Red Wolf at the Tallahassee Museum.

Red Wolf | A Local Predator Finds Help at the Tallahassee Museum

Join us at the Tallahassee Museum on April 15 for a screening of Reel South: Red Wolf Revival.  Red Wolf Revival is an award winning documentary on the wild population of red wolves, located entirely within North Carolina.  We will also screen two shorts about our local efforts to help this endangered predator.  Click to learn more.

Thanks to Tracy Horenbein for providing original, local music for this segment.  Tracy composed the score for our Roaming the Red Hills series last year.

Thanks also to Suzie Buzzo, Mike Jones, and the rest of the Tallahassee Museum animal staff for your help.

Rob Diaz de Villegas WFSU Media

I didn’t think they’d put us in the enclosure with the red wolves.

We’re at the Tallahassee Museum, and we just finished interviewing Mike Jones, the Museum’s animal curator.  He has just told us that negative portrayals of wolves in children’s stories have painted an unfair picture of them.  I guess I’m about to find out how unfair.

“They’re not deadly to people,” Mike says.  “They stay away from people.”

Years ago at the Seacrest Wolf Preserve, I found grey wolves to be curious about our cameras.  They’d mark their territory near me.  They weren’t sure about this dark plastic and metal thing I was pointing at them.  Not so with these red wolves.  The pair runs around the enclosure, more interested in each other than the two camera people intruding on their space.

To be fair, these red wolves have less human contact than those at Seacrest.  This pair, and any pups they may have, could potentially return to the wild.  Once back in the wild, they need to keep their natural fear of humans.

For the red wolf, “the wild” is a five county area of North Carolina, centered on the Alligator River National Wildlife Refuge.  A few breeding pairs live on isolated island propagation sites like Saint Vincent Island.  And more breeding pairs live in zoos like the Tallahassee Museum.  All of these wolves are part of a coordinated effort to return their species from the brink of extinction.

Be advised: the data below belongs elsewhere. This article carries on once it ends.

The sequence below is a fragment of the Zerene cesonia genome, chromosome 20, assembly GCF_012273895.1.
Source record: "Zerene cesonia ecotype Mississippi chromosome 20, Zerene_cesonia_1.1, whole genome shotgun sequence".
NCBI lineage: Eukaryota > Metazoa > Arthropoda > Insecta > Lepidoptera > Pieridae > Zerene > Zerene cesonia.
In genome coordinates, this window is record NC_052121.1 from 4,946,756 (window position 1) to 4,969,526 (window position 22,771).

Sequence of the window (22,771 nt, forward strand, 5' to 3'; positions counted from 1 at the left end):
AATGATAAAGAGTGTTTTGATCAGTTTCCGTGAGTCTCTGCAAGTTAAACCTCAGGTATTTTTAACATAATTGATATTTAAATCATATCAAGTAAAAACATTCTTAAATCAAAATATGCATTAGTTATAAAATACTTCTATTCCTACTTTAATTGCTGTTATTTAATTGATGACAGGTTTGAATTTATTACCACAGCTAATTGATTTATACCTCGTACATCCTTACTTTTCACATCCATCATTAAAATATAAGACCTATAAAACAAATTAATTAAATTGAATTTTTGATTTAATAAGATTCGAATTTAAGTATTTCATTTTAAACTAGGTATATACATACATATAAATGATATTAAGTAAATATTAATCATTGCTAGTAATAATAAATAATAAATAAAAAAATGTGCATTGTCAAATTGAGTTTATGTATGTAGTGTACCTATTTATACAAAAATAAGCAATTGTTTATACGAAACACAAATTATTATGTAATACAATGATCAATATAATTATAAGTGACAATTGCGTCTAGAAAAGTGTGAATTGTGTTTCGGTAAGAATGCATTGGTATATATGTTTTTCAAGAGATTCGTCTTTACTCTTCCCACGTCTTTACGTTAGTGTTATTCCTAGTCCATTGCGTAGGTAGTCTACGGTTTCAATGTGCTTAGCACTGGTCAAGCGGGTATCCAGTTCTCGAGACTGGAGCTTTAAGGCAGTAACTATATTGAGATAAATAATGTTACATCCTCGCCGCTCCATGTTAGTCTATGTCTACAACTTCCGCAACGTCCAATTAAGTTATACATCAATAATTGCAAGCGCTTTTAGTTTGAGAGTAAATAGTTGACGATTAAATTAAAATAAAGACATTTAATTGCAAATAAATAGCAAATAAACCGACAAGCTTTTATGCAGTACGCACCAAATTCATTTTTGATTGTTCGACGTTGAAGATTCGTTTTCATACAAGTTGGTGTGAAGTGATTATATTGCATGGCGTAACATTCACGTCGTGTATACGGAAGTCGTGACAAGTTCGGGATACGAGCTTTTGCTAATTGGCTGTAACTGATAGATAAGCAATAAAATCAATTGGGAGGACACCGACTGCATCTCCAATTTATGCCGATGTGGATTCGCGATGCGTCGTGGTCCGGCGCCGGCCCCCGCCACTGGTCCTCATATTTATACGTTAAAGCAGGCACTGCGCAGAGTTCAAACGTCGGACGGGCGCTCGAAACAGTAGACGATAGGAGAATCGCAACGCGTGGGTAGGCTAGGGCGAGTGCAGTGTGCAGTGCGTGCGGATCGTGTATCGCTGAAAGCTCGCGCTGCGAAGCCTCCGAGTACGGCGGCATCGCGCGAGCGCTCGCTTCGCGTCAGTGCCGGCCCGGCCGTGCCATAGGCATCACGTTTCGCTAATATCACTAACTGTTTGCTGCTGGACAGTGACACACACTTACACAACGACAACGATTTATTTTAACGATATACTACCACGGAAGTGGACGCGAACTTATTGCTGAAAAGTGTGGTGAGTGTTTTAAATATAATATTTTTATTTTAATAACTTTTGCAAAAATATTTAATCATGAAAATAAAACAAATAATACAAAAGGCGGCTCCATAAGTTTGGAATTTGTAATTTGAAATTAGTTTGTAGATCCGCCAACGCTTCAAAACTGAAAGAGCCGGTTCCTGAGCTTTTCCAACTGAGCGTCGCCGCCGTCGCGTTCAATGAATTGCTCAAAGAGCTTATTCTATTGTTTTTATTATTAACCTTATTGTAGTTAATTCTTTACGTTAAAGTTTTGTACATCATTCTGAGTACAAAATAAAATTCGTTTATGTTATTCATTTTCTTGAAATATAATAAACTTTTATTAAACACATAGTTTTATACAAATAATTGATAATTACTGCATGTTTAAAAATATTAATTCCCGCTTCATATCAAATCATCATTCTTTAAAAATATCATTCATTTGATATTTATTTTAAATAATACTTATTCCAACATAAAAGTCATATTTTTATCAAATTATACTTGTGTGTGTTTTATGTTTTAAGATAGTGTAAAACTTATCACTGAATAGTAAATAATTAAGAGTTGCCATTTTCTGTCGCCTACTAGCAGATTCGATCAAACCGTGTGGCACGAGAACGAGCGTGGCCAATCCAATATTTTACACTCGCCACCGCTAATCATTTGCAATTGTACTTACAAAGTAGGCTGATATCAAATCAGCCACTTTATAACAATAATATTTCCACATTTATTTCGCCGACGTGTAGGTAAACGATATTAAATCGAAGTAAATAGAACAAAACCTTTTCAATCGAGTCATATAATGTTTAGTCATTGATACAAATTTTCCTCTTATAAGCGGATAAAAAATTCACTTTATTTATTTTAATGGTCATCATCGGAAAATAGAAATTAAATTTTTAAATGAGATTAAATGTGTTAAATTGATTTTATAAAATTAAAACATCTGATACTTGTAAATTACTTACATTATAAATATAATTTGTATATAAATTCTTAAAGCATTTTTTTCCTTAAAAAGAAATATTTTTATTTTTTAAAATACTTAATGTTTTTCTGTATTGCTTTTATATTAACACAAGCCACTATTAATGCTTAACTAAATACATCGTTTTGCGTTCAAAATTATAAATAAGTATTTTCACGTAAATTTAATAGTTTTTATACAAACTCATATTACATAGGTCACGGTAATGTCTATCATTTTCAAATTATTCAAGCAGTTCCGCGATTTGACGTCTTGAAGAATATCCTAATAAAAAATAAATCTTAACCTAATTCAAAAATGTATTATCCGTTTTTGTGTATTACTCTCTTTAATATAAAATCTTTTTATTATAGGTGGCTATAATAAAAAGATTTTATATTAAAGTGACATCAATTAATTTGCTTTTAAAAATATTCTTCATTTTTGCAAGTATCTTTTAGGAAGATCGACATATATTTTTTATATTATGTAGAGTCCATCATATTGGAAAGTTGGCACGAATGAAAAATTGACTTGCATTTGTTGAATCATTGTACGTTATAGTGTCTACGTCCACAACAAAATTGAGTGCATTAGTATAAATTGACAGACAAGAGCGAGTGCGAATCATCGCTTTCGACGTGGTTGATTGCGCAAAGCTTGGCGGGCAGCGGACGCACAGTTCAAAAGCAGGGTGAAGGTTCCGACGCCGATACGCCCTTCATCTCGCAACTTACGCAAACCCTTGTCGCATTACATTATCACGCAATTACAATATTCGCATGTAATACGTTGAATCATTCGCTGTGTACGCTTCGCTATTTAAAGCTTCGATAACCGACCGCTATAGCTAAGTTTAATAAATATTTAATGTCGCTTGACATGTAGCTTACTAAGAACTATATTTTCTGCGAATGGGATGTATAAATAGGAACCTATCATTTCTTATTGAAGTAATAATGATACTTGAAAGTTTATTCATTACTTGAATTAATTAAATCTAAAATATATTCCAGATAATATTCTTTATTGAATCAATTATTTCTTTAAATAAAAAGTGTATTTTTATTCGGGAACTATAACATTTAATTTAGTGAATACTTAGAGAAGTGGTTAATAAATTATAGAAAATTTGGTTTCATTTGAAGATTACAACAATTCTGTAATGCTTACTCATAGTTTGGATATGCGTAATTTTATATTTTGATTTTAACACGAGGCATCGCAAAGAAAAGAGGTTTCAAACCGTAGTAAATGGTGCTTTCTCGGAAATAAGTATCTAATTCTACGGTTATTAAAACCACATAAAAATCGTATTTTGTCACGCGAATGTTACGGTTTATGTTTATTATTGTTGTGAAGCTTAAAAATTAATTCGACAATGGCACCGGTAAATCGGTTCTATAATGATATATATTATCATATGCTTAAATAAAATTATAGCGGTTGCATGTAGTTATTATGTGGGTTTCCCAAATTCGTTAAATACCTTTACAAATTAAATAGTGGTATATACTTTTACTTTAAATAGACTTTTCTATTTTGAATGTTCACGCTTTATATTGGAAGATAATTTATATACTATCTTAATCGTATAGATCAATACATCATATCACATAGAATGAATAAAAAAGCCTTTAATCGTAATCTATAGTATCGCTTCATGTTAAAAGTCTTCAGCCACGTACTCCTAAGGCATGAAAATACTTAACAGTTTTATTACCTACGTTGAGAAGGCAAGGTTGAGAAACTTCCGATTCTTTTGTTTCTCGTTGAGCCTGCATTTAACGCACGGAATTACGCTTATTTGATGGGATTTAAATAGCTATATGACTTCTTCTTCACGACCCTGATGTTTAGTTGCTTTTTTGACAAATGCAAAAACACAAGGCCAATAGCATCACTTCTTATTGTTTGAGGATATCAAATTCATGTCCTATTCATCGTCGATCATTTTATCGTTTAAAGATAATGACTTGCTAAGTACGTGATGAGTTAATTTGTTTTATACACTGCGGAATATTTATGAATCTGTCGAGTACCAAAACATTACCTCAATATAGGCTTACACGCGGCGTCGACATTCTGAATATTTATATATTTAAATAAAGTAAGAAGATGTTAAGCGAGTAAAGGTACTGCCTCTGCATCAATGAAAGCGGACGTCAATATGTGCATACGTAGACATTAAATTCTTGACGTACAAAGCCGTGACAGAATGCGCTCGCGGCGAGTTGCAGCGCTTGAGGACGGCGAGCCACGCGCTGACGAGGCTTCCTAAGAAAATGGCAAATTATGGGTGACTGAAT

A red wolf looks into the camera for WFSU videographer Zach Hunter. inside of the red wolf exhibit at the Tallahassee Museum.

A red wolf looks into the camera for WFSU videographer Zach Hunter.

The Red Wolf | Hunted to the Brink

The red wolf was once a top predator of the American southeast.  It’s a smaller species than the grey wolf, and while it still hunts larger game like white tailed deer, it will also eat smaller animals like cotton rats.  And also unlike grey wolves, they will eat berries.

Unfortunately for the red wolf, sometimes their diversified diets have included livestock.

“When the European settlers came,” Mike says, “They decided that large predators, they didn’t want to have them around.  And there was a lot of persecution of pumas- you know, panthers- and red wolves.”

Some states had bounties on red wolves.  “If you brought a head to the courthouse, you would get two dollars.  If you brought in the body of a lactating female, you’d get ten dollars, because they’d assume that the whole litter perished.”

By the 1970s, the red wolf was nearly extinct.  Their population was scattered along a stretch of the Gulf in east Texas and west Louisiana.  The US Fish and Wildlife Service captured as many individuals as they could find.  Those seventeen individuals would be the future of the red wolf species.

Mike Jones, Animal Curator at the Tallahassee Museum. The log behind him became part of the red wolf exhibit at the Museum, as a new place for the wolves to play and explore. Environmental enrichment of this kind keeps captive animals using their natural abilities.

Red Wolf Breeding

From the seventeen captured wolves, USFWS selected fourteen to found the species anew. Lacking modern DNA analysis tools, biologists used museum specimen skulls and skins to determine the criteria for ideal male and female breeders.  These specimens were also their best means of identifying a pure bred red wolf.  Aside from hunting, another threat to the species was interbreeding with coyotes.

Since the breeding program started without the benefit of DNA information, there is some controversy surrounding the purity of today’s red wolf population.  We won’t address that here, but a 2015 article by the New Republic raises some interesting points about the wolves and the definition of a species.